a console including sound producing and modulating circuitry and first switching means for controlling said circuitry; and
a separate unit having second switching means for controlling said circuitry, said separate unit being shaped and said second switching means being arranged for operation by a person who is physically disabled by having the functioning of at least one limb impaired and constituting means specifically formed complementarily to the person's impairment for operating said second switching means.
Description
BACKGROUND OF THE INVENTION

The invention is concerned with an electronical musical keyboard instrument and particularly is concerned with such instruments for use by handicapped people whose handicaps would prevent them from using a conventional instrument or using such an instrument to its full capacity.

A conventional electronic musical instrument comprises a console with one or more keyboards, a series of pedals, a series of stops which permit the pre-programmed production of tones in a repetitive sequence to simulate a desired rhythm and a series of stops which modify the sound produced by the instrument to resemble those of different instruments as, for example, woodwinds, brass, strings and piano. Pedals normally provide at least an octave of bass notes and a sound (expression) intensity control. Many instruments are provided with other controls to allow the reproduction of more complex effects. It will, of course, be appreciated that other configurations than that discussed here above may be used.

The console also includes electronic sound producing equipment such as oscillators, amplifiers, logic units, etc. and, if desired, certain portions such as the amplifiers and speakers may be housed in separate cabinet structures.

It will be appreciated that to play an instrument of this kind a rather high degree of physical dexterity and coordination is required since the player generally must use both hands and feet. However, in view of the great range and flexibility of the instrument it is a most desirable one, particularly for solo players or players in small groups; or most importantly, persons desiring to study and reproduce a full musical ensemble (solo or melody, accompaniment and bass).

To date most physically handicapped people have not been able to experience the pleasure of this instrument and it is an object of the present invention to afford them that pleasure.

BRIEF SUMMARY OF THE INVENTION

To permit a physically handicapped person to play an electronical musical instrument a portion of the controls which would normally be an integral part of the console and which would be difficult or impossible for a handicapped person to operate are either redesigned to be operable by a handicapped person or are mounted upon a separate control unit which may be disposed in such a position as to be operable by the handicapped person.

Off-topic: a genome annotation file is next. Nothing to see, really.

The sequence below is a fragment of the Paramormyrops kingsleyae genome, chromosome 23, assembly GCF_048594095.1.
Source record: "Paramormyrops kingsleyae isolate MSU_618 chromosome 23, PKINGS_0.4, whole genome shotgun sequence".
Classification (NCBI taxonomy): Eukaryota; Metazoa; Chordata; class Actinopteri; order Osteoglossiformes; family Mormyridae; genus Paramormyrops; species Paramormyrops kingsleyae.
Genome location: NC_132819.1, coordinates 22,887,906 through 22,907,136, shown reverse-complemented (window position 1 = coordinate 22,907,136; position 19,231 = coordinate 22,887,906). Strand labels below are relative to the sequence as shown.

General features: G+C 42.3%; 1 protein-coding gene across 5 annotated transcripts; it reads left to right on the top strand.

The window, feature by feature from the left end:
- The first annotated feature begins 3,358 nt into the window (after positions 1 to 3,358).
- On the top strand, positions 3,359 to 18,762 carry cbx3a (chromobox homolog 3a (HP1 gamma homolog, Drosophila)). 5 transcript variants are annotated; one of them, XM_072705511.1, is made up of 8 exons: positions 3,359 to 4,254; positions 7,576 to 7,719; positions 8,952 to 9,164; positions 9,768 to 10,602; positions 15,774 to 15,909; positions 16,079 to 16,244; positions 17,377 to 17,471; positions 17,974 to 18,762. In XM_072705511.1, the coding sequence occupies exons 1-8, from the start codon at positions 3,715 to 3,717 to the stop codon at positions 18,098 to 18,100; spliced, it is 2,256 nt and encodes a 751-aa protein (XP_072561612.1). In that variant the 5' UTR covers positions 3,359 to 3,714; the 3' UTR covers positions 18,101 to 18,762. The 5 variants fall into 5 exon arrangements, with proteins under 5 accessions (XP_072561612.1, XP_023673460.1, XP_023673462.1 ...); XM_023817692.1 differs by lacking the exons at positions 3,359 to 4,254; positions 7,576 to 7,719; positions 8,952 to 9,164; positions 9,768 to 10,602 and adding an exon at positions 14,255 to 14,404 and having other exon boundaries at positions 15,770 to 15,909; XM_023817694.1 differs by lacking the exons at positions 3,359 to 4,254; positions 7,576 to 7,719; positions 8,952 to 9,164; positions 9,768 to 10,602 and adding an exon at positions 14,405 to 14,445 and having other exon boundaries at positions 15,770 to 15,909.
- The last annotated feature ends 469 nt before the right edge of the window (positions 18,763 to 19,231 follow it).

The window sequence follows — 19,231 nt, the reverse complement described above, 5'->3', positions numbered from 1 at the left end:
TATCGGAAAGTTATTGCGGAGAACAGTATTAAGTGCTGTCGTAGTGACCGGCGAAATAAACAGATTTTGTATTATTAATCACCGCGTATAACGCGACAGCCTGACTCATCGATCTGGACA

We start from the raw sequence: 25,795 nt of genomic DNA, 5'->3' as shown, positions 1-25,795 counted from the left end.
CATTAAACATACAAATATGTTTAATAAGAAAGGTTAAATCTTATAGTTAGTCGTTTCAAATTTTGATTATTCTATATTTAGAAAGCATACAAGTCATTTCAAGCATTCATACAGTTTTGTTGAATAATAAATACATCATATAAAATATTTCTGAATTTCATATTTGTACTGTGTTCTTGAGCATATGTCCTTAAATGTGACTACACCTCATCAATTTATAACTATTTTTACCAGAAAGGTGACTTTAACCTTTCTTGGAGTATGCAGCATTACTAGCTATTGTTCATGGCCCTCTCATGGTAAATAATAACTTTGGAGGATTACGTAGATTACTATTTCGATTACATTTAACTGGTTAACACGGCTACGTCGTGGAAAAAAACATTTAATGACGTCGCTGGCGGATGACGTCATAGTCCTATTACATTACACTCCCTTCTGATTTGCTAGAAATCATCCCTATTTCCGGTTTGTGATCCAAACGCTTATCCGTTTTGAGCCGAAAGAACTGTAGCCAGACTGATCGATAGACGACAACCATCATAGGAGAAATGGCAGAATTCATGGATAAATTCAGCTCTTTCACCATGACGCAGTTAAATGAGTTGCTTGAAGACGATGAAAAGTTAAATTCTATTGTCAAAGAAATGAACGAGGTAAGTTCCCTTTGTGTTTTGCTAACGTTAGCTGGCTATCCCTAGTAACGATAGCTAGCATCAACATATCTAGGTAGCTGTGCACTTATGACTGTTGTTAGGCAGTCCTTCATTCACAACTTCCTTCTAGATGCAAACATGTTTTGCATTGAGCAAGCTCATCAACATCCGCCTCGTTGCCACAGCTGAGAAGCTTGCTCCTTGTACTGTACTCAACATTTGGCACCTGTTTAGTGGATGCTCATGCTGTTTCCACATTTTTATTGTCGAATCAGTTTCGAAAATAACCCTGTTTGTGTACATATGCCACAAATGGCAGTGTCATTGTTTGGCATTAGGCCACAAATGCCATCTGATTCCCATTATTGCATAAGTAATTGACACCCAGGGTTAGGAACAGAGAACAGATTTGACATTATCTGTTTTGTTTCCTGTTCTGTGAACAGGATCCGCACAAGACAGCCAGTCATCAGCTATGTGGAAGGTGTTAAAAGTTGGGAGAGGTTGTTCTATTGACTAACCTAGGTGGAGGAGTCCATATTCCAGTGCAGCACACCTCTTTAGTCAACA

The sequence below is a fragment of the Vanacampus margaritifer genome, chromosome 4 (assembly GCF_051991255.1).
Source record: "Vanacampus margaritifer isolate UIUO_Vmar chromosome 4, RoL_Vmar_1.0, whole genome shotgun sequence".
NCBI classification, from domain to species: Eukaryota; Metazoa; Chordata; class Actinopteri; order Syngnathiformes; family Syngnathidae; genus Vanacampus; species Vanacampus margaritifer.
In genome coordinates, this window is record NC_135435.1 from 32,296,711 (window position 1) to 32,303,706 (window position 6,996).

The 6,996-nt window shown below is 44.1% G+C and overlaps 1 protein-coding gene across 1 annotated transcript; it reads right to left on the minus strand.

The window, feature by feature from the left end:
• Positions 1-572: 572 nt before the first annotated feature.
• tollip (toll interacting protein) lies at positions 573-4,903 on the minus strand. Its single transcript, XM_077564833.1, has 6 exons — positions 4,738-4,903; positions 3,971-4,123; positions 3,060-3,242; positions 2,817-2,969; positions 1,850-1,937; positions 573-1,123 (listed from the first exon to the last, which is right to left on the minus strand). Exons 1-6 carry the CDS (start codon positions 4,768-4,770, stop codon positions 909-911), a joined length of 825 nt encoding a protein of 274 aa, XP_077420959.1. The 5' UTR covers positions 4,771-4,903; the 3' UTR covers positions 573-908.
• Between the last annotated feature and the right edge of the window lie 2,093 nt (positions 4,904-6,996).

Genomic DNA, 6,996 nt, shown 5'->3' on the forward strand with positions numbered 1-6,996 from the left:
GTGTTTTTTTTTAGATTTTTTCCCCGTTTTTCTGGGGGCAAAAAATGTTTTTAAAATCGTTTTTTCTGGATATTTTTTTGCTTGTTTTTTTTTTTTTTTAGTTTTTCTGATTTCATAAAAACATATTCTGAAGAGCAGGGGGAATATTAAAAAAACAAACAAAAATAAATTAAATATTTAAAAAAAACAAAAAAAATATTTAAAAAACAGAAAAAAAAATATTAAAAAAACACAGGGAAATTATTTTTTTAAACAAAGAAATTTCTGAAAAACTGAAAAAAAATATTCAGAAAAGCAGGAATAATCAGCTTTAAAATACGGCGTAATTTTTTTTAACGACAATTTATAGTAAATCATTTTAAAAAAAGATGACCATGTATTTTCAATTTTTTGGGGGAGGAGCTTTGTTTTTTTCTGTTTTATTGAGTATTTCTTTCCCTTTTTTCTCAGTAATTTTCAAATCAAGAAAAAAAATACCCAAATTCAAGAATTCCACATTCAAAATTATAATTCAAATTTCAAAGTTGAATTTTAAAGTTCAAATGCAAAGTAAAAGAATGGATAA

The portion which is modified may be a duplicate of the corresponding controls on the console or it may be a replacement for those original controls. In the first instance, it will be recognized that the instrument may be played in the normal manner by a non-handicapped person. In either instance a unit containing the modified portion may be connected by an appropriate umbilicus to the electronic equipment within the main console.

It is also to be recognized that there may be a plurality of such modified units any number or all of which may be connected to the main console to permit the operation of the instrument by people having different handicaps, or even in certain instances, to permit the instrument to be operated by several people.

The modified portion or unit may be designed either to be free-standing or be borne by the person operating that unit. Further, it may be modified to accommodate operation by a limb or digits of the handicapped person or, if the handicap is such that would preclude this, it is possible that the controls of that unit may be pneumatically operated so as to be controllable by blowing into selected switching elements.

DESCRIPTIONS OF THE FIGURES OF THE DRAWINGS

An embodiment of the invention is illustrated in the accompanying drawings which:

FIG. 1 is a perspective view of a simple embodiment of the invention;

FIG. 2 is a side view illustrating the manner in which the invention might be used;

FIG. 3 is a schematic view of an alternative embodiment of the invention; and

FIG. 4 is a schematic illustration of the various elements of an instrument according to this invention.

DESCRIPTION OF THE PREFERRED EMBODIMENTS

The instrument in FIG. 1 comprises a main console 10 which has the usual electronic equipment associated with such instruments contained within cabinet structure 12 and which has additional wiring as described hereinafter. The cabinet structure is supported upon legs 14.

The console has a conventional keyboard as at 16 and a plurality of banks of stops as at 18. Additionally, selector stops as at 20 are provided. The stops 18 may be operated to call for different musical characteristics to be produced by the instrument as, for example, it may call for the instrument to produce a reed sound or a piano sound or the sounds of other instruments. The selector stops 20 may be operated to select a particular rhythm to be produced by the instrument. A lid is provided at 22 for closing the console.